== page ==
Summary: The nutritional patterns of 28 typed and untyped strains of spp. ranged between extremes with predominant lactate (lactaphilic) or glucose (glycophilic) metabolism. Typical lactaphilic strains did not require exogenous supplies of growth factors and gave rise to new ninhydrin-reacting substances when cell suspensions were incubated in solutions of proline, glutamate and aspartate. Under similar conditions, glycophilic strains yielded no new ninhydrin-reacting substances and required added nicotinate, pantothenate and, in some cases, -amino-benzoate for growth.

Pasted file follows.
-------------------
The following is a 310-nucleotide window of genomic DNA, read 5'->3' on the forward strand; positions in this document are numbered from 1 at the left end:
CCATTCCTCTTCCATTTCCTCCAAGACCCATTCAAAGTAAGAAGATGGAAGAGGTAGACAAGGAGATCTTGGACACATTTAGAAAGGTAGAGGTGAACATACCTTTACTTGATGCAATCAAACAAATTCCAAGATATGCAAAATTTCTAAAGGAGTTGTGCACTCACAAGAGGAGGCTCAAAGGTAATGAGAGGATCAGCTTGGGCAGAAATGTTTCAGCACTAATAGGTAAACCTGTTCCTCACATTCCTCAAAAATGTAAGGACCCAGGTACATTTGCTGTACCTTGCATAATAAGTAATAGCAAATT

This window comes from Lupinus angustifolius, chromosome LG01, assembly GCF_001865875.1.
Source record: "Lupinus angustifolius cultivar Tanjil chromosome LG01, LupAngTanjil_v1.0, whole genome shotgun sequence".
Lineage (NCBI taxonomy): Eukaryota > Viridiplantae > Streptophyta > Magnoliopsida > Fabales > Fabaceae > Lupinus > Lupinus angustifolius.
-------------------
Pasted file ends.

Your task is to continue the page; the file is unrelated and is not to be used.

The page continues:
All strains utilized ammonium sulphate as sole source of nitrogen for growth. Under such circumstances, most lactaphilic strains grew readily when lactate provided the only source of energy and carbon: other organic acids, even to be partially effective as substitutes for lactate, required the simultaneous presence of glucose. Glycophilic strains utilized ammonium sulphate as sole source of nitrogen for growth slowly and to a limited extent in glucose medium, the degree of growth being increased by the presence of certain organic acids. Characteristically, glycophilic strains required certain sugars or sugar alcohols for growth, but were little or not at all stimulated by lactate.


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